One of the hardest challenges for colleges and universities is bridging the gap between operations and academics, says Rowland. It’s easier, in a sense, to recycle paper and change light fixtures than it is to make environmental issues more prominent in the classroom and the curriculum. At Chicago the Department of Geophysical Sciences is the hotbed of environmental research. Pamela Martin, AB’89, has been studying changes in deep ocean chemistry, temperature, and circulation—and energy use on small farms near Chicago. Susan Kidwell uses the marine fossil record to shed light on modern environmental problems. Douglas MacAyeal looks at the role of ice in climate change.

Yet a growing number of Chicago scholars are turning their attention to environmental issues. In 2007 the Center for International Studies started the Project on the Global Environment, which sponsors conferences and lectures and encourages research across disciplinary lines. In 2008 Chicago Booth launched the Energy Initiative, a project to attract researchers from Chicago and Argonne National Laboratory—economists, physical scientists, computer scientists, mathematicians, and lawyers—to study the implications of energy use for policy, national security, and international relations.

Meanwhile, more undergraduates are finding their way into the College’s small but growing environmental-studies program. The program started 12 years ago, and in 2009-10, there were 40 majors and 50 minors enrolled. The courses are almost always full. Each spring students sign up for the Calumet Quarter, during which they study environmental issues intensively by focusing on the region around the northwest Indiana’s Calumet River, one of the nation’s richest areas biologically but also one drastically altered by a long history of settlement and industrialization. On an April morning the seven undergraduates in this past spring’s program were in Hinds discussing Asian carp, bloody red shrimp, and other invasive species with ecologist and lecturer Reuben Keller, who called them “one of the largest conservation issues we face.” Afterward, third-year Lindsey McQuilkin walked across campus to the Reynolds Club, where she manned a table festooned with signs imploring passersby to “Feed the Planet” (by composting), “Dim the Lights,” and stop drinking bottled water. The Calumet Quarter, she says, “is absolutely wonderful. It’s going to be the highlight of my experience here, in terms of connecting with” the U of C.

Despite these and other academic programs, some prominent members of the faculty doubt the University’s commitment to environmental issues as a subject of research and teaching. “I think it’s pretty lukewarm and not very progressive or proactive,” says oceanographer and climate-change researcher David Archer, a geophysical-sciences professor. “It seems like we are being dragged rather than being anything like in the lead.”

Archer and some other researchers point to Columbia’s Earth Institute as an example of how some universities have established centers where scholars from different disciplines can come together to study, teach, and share their ideas. “There’s something about a critical mass and getting people talking to each other that is just explosively nurturing for students,” says Archer. “It’s amazing what takes off when things are right.”

Alan Kolata, an anthropologist who studies the relationship between cultures and their environments, says he has for many years argued that the University should find a way to bring together researchers doing “cutting edge” research in biology, economics, anthropology, and other disciplines—something like the new Milton Friedman Institute for Research in Economics. He says Chicago’s long interest in interdisciplinary studies makes it a perfect place for environmental studies. But he’s felt like a “voice in the wilderness,” he says. “There’s never really been a major commitment to environmental research at the University of Chicago, compared to peer institutions like Stanford or Yale, especially in graduate instruction. I think there are groups of like-minded faculty who would like to see something happen, but to take it to the scale of Yale or Columbia or Stanford requires something beyond an individual or faculty commitment,” Kolata says. “It requires an institutional priority. And that just isn’t the case here.”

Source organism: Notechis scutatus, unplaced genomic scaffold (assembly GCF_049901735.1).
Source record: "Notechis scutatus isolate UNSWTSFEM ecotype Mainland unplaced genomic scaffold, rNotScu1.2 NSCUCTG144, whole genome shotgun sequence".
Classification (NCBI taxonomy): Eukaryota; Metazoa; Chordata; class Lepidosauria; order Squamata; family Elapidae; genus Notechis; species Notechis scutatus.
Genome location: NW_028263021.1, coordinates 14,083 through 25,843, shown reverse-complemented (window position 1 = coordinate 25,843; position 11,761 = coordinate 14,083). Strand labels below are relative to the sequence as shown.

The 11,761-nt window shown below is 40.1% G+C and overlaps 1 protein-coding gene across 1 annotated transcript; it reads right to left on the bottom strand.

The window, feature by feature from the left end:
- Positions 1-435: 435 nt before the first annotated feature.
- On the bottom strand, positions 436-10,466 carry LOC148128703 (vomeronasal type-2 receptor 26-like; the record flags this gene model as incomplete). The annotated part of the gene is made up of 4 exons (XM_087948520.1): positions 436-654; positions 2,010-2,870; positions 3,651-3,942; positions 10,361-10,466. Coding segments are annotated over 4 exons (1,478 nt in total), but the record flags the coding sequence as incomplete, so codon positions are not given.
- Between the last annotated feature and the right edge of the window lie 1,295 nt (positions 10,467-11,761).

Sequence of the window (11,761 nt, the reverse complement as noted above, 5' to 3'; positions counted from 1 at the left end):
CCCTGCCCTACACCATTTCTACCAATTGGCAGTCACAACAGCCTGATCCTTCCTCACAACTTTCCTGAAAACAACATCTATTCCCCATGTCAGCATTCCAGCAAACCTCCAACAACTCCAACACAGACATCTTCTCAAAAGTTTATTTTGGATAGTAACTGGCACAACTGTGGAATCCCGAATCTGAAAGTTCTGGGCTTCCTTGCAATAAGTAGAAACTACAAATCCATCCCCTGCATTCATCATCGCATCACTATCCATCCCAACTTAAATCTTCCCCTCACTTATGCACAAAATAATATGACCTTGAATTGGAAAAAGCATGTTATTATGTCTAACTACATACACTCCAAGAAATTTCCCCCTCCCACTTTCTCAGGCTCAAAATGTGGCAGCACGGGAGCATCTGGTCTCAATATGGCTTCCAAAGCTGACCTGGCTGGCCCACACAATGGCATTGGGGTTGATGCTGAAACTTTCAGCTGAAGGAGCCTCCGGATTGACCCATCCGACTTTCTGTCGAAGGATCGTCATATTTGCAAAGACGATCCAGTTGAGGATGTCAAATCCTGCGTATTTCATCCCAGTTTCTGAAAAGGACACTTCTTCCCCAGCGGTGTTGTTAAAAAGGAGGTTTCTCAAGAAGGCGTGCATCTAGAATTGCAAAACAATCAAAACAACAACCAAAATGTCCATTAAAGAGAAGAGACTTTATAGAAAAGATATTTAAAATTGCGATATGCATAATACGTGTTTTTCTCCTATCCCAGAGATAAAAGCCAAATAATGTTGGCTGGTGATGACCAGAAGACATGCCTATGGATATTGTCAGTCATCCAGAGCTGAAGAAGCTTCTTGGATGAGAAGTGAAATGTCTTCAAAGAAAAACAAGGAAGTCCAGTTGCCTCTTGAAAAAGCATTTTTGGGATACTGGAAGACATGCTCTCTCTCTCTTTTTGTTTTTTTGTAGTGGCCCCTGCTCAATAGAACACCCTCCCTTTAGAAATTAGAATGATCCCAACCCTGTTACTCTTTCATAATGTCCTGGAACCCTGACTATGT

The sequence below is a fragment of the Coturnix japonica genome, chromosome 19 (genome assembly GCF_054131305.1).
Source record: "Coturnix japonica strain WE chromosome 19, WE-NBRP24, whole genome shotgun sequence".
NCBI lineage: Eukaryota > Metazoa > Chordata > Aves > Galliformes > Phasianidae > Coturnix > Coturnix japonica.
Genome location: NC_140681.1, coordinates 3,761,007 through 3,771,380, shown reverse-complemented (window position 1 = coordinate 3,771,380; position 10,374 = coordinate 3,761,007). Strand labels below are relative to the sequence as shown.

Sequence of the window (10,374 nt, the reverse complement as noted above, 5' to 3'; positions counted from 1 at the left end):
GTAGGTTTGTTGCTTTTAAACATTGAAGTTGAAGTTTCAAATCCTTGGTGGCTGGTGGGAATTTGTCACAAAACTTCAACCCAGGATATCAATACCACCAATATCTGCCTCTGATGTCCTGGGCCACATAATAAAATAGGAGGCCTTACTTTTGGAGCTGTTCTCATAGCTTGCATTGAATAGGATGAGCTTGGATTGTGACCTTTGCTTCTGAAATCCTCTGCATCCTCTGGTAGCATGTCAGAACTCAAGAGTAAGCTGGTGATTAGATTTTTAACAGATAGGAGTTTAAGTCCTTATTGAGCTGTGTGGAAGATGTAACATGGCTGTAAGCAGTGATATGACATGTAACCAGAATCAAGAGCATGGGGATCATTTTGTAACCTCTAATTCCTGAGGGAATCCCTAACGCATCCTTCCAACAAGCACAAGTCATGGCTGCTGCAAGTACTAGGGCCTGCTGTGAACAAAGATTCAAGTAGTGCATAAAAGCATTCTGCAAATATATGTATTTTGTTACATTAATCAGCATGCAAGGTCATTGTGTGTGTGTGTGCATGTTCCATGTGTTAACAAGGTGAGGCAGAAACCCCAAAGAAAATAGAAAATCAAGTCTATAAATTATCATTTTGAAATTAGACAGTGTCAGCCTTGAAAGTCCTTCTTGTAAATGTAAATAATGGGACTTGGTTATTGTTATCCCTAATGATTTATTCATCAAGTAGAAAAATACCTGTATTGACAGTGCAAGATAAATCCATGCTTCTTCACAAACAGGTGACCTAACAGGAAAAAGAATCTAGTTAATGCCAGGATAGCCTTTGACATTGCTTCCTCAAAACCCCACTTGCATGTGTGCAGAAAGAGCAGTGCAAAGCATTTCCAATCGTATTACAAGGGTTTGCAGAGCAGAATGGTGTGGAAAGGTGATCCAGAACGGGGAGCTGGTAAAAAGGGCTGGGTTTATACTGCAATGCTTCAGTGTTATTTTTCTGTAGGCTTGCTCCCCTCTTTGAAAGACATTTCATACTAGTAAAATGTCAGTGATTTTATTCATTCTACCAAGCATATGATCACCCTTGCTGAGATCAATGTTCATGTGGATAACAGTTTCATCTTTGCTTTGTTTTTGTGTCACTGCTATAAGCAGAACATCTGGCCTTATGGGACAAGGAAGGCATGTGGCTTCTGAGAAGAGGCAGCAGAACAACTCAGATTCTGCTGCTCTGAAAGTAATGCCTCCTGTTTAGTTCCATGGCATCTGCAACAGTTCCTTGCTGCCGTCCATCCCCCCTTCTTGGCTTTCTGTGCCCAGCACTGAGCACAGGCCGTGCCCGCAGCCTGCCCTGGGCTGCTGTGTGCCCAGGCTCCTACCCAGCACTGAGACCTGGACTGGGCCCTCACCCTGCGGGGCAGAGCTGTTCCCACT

Can the U of C catch up? Flanagan says she especially admires Yale, Stanford, and Johns Hopkins, which in March adopted a climate-change plan that details how that institution will halve its carbon emissions over the next 15 years. “A lot of our peers are further down the road,” she admitted to her Divinity School audience last winter. “That’s OK. But we have to learn from them.” Where she hopes the U of C can excel is in bringing intellectual and analytic rigor to its sustainability efforts. This will include, she says, tracking data like water and power usage. More ambitiously, she’s working with faculty members to measure whether efforts by her office, student groups, and others—all those Ingrid Goulds on campus—actually work. She suggests that many programs don’t know if they’re helping meet environmental goals or other important information like what kinds of action will yield the greatest returns.

“Everyone I talk to around the University is very excited,” Flanagan says. “I don’t get many no’s. It feels like a meaningful commitment. But there are still a lot of questions. How can we meet a reasonable conservation goal? This can become a laboratory for different ways of becoming more sustainable.” In other words, environmentalism at Chicago doesn’t have to be like everywhere else. As the sustainability office’s Web site boasts: “We’re not just green; we’re green and smart.”